The review is by Joy Beth Smith, a woman I have been fortunate enough to get to know online, and it is covering a book on singles in the church by Gina Dalfonzo, another online acquaintance whose work I have appreciated on many occasions.
What is notable about the review to me is the consumeristic language JB uses in describing Gina’s book. Example:
With One by One, Dalfonzo goes where few dating books have even tiptoed in the past. With refreshing boldness and clarity, she weaves together interview responses, family history, classic texts, online articles, and personal anecdotes to create a tapestry detailing where we are, where we could go, and how we could get there. But for Dalfonzo’s book to make a mark, we have to first acknowledge a foundational truth: Many churches are proudly family-centered, and while this purpose aligns well with the American dream, it does little to welcome those of us who don’t fit the same mold.
We have built a church whose programming and language seek to include the six-year-old son of a busy mother at Bible study while extending no invitation for the single woman who teaches his Sunday school class. We have married pastors planning the few events for singles, often mixers designed to marry us out of the singles’ class. We try to fix singleness with indiscriminate advice like “God will bring someone when you stop looking” or “Maybe you need to put yourself out there more.” We throw around clichés instead of offering comfort, and we rarely allow room to acknowledge the suffering that comes with longing to be married.
Finally, and this one has a quote from Gina as well:
Toward the end of her book, Dalfonzo writes, “So maybe single Christians and married Christians can help each other learn to live counterculturally in a world where we often find ourselves on the outside. But in order for this to happen, single Christians need to be allowed more of a voice in the church.”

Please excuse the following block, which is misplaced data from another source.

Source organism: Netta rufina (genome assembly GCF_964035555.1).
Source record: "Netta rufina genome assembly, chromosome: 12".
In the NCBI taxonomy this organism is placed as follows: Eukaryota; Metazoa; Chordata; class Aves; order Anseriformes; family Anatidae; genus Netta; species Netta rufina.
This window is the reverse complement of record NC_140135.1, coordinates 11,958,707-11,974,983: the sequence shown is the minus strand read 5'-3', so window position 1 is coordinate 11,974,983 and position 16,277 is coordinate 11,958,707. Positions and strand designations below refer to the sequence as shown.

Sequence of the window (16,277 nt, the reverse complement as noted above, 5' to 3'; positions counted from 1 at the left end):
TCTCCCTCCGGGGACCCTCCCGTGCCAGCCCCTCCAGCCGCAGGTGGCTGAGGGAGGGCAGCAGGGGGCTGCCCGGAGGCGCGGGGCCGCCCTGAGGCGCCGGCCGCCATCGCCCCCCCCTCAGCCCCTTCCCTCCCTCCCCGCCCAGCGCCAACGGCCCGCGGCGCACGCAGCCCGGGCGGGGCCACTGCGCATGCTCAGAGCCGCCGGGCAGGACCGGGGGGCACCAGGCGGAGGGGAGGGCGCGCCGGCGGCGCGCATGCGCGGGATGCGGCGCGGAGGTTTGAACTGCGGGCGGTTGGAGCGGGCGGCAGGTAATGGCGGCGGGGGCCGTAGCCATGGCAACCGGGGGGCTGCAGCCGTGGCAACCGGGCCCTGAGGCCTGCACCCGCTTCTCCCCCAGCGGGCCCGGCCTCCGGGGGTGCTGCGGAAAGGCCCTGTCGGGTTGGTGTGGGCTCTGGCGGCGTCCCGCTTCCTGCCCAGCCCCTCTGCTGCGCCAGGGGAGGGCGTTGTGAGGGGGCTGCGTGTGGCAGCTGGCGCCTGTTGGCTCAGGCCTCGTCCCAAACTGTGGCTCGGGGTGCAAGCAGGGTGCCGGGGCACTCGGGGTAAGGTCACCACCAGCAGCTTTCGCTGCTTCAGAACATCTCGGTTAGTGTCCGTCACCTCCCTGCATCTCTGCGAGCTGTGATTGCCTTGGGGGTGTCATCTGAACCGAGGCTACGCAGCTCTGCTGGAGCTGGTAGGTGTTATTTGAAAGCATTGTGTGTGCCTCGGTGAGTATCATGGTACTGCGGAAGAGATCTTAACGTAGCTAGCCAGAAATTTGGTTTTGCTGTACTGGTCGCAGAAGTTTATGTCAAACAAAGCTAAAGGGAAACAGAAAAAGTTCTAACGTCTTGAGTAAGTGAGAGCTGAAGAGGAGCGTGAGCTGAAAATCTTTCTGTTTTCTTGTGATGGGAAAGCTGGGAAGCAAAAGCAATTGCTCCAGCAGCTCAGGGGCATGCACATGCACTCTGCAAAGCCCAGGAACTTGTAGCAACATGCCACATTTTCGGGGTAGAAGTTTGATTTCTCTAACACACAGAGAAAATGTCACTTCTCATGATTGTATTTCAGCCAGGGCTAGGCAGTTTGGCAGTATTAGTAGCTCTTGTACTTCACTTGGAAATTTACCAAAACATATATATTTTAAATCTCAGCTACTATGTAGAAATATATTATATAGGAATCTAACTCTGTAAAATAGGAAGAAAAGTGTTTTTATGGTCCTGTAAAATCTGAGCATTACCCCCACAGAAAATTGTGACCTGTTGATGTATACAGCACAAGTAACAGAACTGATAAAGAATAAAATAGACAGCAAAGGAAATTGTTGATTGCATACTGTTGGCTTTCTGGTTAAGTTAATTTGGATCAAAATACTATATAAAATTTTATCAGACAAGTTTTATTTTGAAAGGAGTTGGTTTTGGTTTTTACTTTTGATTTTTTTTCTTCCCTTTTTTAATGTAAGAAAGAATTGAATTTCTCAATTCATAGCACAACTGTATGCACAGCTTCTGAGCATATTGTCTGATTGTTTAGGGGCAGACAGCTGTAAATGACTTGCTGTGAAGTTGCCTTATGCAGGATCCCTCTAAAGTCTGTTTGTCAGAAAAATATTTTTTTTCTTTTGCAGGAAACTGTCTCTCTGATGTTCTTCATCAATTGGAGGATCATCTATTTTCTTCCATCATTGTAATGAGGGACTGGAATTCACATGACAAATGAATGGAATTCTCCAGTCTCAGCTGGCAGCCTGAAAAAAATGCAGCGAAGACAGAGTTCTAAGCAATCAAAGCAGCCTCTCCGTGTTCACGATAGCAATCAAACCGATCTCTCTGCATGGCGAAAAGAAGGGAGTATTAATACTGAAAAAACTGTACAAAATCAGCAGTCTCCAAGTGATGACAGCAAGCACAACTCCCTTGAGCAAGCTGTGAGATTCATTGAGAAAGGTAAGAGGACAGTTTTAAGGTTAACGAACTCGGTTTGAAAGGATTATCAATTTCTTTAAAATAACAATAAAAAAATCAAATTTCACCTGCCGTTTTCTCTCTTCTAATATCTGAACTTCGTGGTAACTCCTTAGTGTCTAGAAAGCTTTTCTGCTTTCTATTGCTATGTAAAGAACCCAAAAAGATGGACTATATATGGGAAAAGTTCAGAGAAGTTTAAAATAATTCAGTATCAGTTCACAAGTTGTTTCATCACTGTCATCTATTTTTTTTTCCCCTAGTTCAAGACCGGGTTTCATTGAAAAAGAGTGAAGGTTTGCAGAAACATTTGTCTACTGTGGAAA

I say “consumeristic” for a simple reason: The implicit idea in play here is that the church is a kind of social enterprise with a customer base comprised of different target demographics which must be reached by various marketing techniques. Note JB’s language of “programs” and Gina’s language about being given a voice in the movement. To be clear, the problem is not with having places where singles can participate in the life of the church or in giving all church members a chance to shape how individual congregations function. Those are all good things. The problem is the language we default toward when making these points.
To be fair to both JB and Gina, this sort of language is pervasive in evangelicalism. After all, we long ago made piece with the language and concepts of big business and building churches on the principles of entrepreneurialism.
The problem is as old as D. L. Moody and as recent as Mark Driscoll. But my reason for flagging it in JB’s review at CT is simple: I think it’s often easy for younger evangelicals to make this kind of critique of more traditionally conservative evangelical institutions—thus my citing Moody and Driscoll as examples of this mentality. But you find this approach outside of evangelicalism’s right wing as well. Indeed, you see it here in the pages of Christianity Today, an admirably centrist publication that tries to speak to both the conservatives and liberals. You also find it on the left where folks like Rob Bell and Donald Miller have quite literally become consultants and life coaches for rich businessmen.
In their less careful moments, you see a similar spirit in the Spiritual Friendship crowd. There is this idea that the church is a sort of business whose product is some sort of feeling of inclusion or belonging through the offering of programs that introduce one into a broader network of likeminded people. I know this isn’t what people like Wes Hill mean when they talk, for instance, about “the church being the church for gay Christians,” and I trust JB and Gina enough to think that it isn’t really what they mean here either.
But the concern with the language still stands, I think, especially when we contextualize it by relating it to some of the history I mentioned above. Evangelical Christianity is a deeply, deeply commercialized form of religion. We have celebrity pastors and nationally known musicians who write all our Sunday morning worship music. We have our gurus and a notable addiction to fads and trends that we can use to market ourselves.